The Mysterium by Jo Keeling and David Bramwell ("Unexplained and extraordinary stories for a post-Nessie generation") has just been released in the UK and comes out in the U.S. next May.

Details from the publisher are irritatingly vague, but Ian "Cat" Vincent's latest email newsletter says contributors include himself and John Higgs, so it sounds good. You can read about the Oct. 13 launch party.

Keeling and Bramwell also did The Odditorium, which I belatedly notice is available in the States now and which I'll have to pick up.

Saturday, October 7, 2017

Bobby Campbell discusses his new RAW art



Bobby Campbell has a new post up at the Maybe Logic blog about the new artwork he is doing for the three RAW Historical Illuminatus! books being reprinted by Hilartas Press. As I reported earlier, the new editions will reproduce the drawings in higher resolution than the drawings New Falcon ran.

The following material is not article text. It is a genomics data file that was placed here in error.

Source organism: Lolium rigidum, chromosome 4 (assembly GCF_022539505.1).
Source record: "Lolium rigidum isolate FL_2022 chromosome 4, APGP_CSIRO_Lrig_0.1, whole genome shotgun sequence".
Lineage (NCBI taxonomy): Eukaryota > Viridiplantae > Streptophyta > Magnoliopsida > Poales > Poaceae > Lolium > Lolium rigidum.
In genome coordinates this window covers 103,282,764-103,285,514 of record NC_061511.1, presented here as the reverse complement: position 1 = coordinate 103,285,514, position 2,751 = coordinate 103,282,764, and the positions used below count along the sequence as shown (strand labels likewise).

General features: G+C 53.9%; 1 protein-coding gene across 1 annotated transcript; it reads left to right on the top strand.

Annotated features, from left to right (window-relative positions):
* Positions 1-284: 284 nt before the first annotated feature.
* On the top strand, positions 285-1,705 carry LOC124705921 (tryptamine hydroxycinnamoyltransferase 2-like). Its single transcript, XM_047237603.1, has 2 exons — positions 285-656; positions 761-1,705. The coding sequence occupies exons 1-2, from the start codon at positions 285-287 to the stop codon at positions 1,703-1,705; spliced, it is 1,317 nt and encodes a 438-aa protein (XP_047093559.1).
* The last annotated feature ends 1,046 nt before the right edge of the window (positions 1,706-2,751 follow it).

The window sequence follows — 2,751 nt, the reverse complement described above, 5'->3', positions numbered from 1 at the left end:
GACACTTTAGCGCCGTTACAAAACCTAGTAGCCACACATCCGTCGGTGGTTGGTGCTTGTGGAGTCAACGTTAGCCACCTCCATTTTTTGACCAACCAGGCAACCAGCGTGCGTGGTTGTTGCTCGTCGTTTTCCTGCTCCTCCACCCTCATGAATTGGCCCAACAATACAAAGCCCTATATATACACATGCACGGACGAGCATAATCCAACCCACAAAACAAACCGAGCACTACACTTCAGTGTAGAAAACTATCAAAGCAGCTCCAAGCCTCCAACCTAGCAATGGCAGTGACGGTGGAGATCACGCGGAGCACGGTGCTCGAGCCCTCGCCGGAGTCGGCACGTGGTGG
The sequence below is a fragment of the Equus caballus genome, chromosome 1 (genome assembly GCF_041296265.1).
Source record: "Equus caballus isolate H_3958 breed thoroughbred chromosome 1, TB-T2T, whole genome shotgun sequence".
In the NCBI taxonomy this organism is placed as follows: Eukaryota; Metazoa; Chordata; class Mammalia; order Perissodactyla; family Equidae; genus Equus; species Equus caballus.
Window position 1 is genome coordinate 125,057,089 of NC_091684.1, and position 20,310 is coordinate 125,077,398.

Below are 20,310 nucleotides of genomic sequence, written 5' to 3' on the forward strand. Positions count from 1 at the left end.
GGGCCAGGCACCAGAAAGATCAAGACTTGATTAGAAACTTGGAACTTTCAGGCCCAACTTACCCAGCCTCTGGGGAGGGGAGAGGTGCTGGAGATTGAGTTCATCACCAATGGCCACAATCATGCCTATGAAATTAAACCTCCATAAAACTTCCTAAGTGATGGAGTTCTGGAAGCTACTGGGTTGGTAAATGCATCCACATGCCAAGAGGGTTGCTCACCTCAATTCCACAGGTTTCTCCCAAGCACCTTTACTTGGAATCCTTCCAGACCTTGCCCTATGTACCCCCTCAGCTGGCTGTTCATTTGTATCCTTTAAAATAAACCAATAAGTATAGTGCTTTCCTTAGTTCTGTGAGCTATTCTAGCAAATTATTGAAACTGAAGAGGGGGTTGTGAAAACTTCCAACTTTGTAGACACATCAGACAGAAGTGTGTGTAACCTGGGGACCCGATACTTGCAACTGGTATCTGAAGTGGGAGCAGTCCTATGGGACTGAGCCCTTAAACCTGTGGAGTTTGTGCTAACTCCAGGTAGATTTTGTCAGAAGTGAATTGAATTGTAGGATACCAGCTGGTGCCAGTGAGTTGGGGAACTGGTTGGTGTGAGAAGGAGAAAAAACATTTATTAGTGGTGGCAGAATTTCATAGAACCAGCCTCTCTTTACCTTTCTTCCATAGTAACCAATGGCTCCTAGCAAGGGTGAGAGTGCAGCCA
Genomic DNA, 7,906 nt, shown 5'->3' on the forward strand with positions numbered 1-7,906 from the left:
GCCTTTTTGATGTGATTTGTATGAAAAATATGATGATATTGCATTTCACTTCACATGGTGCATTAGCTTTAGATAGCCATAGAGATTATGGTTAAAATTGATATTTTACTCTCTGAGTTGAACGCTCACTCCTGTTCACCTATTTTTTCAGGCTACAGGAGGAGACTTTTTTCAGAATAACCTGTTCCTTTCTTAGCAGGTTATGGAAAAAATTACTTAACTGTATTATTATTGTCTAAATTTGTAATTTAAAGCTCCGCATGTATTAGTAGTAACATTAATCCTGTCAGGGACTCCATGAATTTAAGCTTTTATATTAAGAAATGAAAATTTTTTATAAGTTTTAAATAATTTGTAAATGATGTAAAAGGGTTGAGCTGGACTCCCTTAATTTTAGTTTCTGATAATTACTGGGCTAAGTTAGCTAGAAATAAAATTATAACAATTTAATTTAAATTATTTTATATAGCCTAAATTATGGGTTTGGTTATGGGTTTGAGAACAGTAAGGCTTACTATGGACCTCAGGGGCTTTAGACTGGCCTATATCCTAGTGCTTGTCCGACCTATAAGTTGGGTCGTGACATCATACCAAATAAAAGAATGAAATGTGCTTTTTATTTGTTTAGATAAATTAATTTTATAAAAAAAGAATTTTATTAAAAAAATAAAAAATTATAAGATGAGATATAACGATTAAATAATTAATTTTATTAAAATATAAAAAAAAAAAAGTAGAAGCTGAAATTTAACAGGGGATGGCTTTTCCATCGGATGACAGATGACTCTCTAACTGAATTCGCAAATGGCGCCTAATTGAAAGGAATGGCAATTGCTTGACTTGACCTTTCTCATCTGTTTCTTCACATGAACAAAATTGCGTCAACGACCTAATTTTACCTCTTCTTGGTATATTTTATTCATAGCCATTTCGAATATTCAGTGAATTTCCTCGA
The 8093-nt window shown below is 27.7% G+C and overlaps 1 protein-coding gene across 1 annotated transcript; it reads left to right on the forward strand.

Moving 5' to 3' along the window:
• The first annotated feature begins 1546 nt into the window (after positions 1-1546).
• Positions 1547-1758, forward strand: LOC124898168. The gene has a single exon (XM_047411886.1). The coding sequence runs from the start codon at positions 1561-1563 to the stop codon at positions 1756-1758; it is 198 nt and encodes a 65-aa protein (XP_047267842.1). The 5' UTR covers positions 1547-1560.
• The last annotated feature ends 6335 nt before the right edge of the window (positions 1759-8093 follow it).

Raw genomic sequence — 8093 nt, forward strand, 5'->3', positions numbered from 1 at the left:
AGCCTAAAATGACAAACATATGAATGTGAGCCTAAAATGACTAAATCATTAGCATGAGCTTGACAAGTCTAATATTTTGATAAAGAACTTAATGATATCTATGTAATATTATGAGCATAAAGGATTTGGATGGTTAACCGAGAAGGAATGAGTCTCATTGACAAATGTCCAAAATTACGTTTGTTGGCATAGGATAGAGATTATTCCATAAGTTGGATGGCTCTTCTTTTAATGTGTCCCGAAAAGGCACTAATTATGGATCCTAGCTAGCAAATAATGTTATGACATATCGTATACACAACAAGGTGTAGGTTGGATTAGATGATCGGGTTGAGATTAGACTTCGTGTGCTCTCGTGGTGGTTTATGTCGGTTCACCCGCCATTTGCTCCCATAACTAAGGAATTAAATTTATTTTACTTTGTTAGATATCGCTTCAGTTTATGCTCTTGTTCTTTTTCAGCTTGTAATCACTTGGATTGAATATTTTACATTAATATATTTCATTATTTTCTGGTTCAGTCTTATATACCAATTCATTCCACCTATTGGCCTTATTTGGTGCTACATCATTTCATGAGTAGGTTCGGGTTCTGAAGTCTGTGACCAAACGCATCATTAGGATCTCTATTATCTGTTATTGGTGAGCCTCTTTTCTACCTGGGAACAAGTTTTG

Bobby writes,

"Presently, The Widow's Son chapter illustrations are proceeding very nicely, as I try to stretch my imagination into a hyperspatial pretzel, so as to do this great work justice. The sketch pictured above [the same one reproduced here -- the Mgt.] is the rather humble beginnings of what eventually became my most complex RAW composition to date :)))
"I've tried to take this opportunity as an invitation to elevate my craft, trying to bring my images up towards RAW's text, meeting on the level, parting on the square, and all that good $#!+."
 
Bobby also talks about the shows he's been watching and the McLuhan lectures he's been listening to, so check him out. 



Friday, October 6, 2017

Upcoming reading groups


Nabokov in 1973